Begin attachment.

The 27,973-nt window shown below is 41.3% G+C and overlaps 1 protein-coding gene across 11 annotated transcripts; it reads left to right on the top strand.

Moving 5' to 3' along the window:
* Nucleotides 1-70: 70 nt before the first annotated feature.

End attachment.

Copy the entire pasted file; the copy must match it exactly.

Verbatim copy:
The 27,973-nt window shown below is 41.3% G+C and overlaps 1 protein-coding gene across 11 annotated transcripts; it reads left to right on the top strand.

Moving 5' to 3' along the window:
* Nucleotides 1-70: 70 nt before the first annotated feature.